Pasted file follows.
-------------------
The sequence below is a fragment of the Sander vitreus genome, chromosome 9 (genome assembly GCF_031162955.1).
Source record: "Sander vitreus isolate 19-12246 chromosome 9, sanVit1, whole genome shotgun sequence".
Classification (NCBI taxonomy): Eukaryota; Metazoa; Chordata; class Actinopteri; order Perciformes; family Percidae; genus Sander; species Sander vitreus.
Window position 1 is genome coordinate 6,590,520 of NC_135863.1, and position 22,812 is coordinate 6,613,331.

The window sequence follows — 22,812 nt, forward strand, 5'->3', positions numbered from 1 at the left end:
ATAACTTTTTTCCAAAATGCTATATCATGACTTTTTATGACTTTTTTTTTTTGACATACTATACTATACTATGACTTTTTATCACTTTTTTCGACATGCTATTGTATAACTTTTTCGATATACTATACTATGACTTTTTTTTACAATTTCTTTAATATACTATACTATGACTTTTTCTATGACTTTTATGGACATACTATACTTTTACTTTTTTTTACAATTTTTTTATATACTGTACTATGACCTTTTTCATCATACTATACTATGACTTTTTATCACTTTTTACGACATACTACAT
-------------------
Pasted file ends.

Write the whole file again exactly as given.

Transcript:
The sequence below is a fragment of the Sander vitreus genome, chromosome 9 (genome assembly GCF_031162955.1).
Source record: "Sander vitreus isolate 19-12246 chromosome 9, sanVit1, whole genome shotgun sequence".
Classification (NCBI taxonomy): Eukaryota; Metazoa; Chordata; class Actinopteri; order Perciformes; family Percidae; genus Sander; species Sander vitreus.
Window position 1 is genome coordinate 6,590,520 of NC_135863.1, and position 22,812 is coordinate 6,613,331.

The window sequence follows — 22,812 nt, forward strand, 5'->3', positions numbered from 1 at the left end:
ATAACTTTTTTCCAAAATGCTATATCATGACTTTTTATGACTTTTTTTTTTTGACATACTATACTATACTATGACTTTTTATCACTTTTTTCGACATGCTATTGTATAACTTTTTCGATATACTATACTATGACTTTTTTTTACAATTTCTTTAATATACTATACTATGACTTTTTCTATGACTTTTATGGACATACTATACTTTTACTTTTTTTTACAATTTTTTTATATACTGTACTATGACCTTTTTCATCATACTATACTATGACTTTTTATCACTTTTTACGACATACTACAT